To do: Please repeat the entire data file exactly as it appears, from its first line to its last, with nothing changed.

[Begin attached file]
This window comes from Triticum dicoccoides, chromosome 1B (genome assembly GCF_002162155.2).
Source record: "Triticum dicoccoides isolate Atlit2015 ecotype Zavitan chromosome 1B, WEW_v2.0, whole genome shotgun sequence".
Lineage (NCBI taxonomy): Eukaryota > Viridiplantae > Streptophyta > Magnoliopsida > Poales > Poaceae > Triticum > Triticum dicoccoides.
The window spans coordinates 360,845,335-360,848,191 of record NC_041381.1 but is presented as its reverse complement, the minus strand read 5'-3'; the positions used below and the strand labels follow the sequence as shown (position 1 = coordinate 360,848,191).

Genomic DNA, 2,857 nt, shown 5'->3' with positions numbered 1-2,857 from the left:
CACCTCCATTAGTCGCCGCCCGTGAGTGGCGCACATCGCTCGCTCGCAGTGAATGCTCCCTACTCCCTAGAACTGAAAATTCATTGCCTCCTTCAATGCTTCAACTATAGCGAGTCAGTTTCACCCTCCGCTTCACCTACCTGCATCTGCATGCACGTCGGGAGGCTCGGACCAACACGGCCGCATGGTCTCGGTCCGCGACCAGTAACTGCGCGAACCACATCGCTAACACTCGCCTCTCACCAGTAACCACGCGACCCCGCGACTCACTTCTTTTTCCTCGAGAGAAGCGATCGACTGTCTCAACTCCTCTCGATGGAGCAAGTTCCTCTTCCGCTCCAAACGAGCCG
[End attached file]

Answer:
This window comes from Triticum dicoccoides, chromosome 1B (genome assembly GCF_002162155.2).
Source record: "Triticum dicoccoides isolate Atlit2015 ecotype Zavitan chromosome 1B, WEW_v2.0, whole genome shotgun sequence".
Lineage (NCBI taxonomy): Eukaryota > Viridiplantae > Streptophyta > Magnoliopsida > Poales > Poaceae > Triticum > Triticum dicoccoides.
The window spans coordinates 360,845,335-360,848,191 of record NC_041381.1 but is presented as its reverse complement, the minus strand read 5'-3'; the positions used below and the strand labels follow the sequence as shown (position 1 = coordinate 360,848,191).

Genomic DNA, 2,857 nt, shown 5'->3' with positions numbered 1-2,857 from the left:
CACCTCCATTAGTCGCCGCCCGTGAGTGGCGCACATCGCTCGCTCGCAGTGAATGCTCCCTACTCCCTAGAACTGAAAATTCATTGCCTCCTTCAATGCTTCAACTATAGCGAGTCAGTTTCACCCTCCGCTTCACCTACCTGCATCTGCATGCACGTCGGGAGGCTCGGACCAACACGGCCGCATGGTCTCGGTCCGCGACCAGTAACTGCGCGAACCACATCGCTAACACTCGCCTCTCACCAGTAACCACGCGACCCCGCGACTCACTTCTTTTTCCTCGAGAGAAGCGATCGACTGTCTCAACTCCTCTCGATGGAGCAAGTTCCTCTTCCGCTCCAAACGAGCCG